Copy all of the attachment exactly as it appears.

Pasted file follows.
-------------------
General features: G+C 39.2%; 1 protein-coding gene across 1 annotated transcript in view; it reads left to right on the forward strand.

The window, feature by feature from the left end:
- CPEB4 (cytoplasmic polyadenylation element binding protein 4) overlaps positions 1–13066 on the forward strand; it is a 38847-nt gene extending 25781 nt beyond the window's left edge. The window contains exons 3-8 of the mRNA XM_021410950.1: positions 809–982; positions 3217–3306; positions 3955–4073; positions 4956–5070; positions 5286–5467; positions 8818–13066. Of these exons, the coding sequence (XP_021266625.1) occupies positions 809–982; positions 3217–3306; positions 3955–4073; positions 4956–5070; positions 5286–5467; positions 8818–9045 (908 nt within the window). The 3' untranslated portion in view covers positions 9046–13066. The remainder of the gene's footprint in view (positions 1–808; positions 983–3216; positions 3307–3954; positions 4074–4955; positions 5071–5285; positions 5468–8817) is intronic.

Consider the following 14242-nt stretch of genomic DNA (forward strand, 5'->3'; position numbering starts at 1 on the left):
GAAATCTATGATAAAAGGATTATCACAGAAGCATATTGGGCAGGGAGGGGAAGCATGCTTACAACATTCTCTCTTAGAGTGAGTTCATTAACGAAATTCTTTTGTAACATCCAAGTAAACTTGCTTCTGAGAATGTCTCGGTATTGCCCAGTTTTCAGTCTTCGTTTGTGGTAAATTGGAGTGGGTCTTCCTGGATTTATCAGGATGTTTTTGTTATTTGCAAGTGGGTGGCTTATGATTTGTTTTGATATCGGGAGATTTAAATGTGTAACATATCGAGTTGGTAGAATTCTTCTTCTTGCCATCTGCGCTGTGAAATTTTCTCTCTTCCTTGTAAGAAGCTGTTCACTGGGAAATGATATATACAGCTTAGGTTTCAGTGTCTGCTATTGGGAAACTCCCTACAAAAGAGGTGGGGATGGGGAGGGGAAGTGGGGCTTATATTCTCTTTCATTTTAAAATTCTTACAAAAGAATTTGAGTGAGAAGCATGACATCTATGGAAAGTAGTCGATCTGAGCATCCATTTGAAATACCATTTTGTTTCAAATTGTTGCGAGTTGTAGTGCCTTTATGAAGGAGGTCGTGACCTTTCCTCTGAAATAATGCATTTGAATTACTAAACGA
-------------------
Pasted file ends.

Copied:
General features: G+C 39.2%; 1 protein-coding gene across 1 annotated transcript in view; it reads left to right on the forward strand.

The window, feature by feature from the left end:
- CPEB4 (cytoplasmic polyadenylation element binding protein 4) overlaps positions 1–13066 on the forward strand; it is a 38847-nt gene extending 25781 nt beyond the window's left edge. The window contains exons 3-8 of the mRNA XM_021410950.1: positions 809–982; positions 3217–3306; positions 3955–4073; positions 4956–5070; positions 5286–5467; positions 8818–13066. Of these exons, the coding sequence (XP_021266625.1) occupies positions 809–982; positions 3217–3306; positions 3955–4073; positions 4956–5070; positions 5286–5467; positions 8818–9045 (908 nt within the window). The 3' untranslated portion in view covers positions 9046–13066. The remainder of the gene's footprint in view (positions 1–808; positions 983–3216; positions 3307–3954; positions 4074–4955; positions 5071–5285; positions 5468–8817) is intronic.

Consider the following 14242-nt stretch of genomic DNA (forward strand, 5'->3'; position numbering starts at 1 on the left):
GAAATCTATGATAAAAGGATTATCACAGAAGCATATTGGGCAGGGAGGGGAAGCATGCTTACAACATTCTCTCTTAGAGTGAGTTCATTAACGAAATTCTTTTGTAACATCCAAGTAAACTTGCTTCTGAGAATGTCTCGGTATTGCCCAGTTTTCAGTCTTCGTTTGTGGTAAATTGGAGTGGGTCTTCCTGGATTTATCAGGATGTTTTTGTTATTTGCAAGTGGGTGGCTTATGATTTGTTTTGATATCGGGAGATTTAAATGTGTAACATATCGAGTTGGTAGAATTCTTCTTCTTGCCATCTGCGCTGTGAAATTTTCTCTCTTCCTTGTAAGAAGCTGTTCACTGGGAAATGATATATACAGCTTAGGTTTCAGTGTCTGCTATTGGGAAACTCCCTACAAAAGAGGTGGGGATGGGGAGGGGAAGTGGGGCTTATATTCTCTTTCATTTTAAAATTCTTACAAAAGAATTTGAGTGAGAAGCATGACATCTATGGAAAGTAGTCGATCTGAGCATCCATTTGAAATACCATTTTGTTTCAAATTGTTGCGAGTTGTAGTGCCTTTATGAAGGAGGTCGTGACCTTTCCTCTGAAATAATGCATTTGAATTACTAAACGA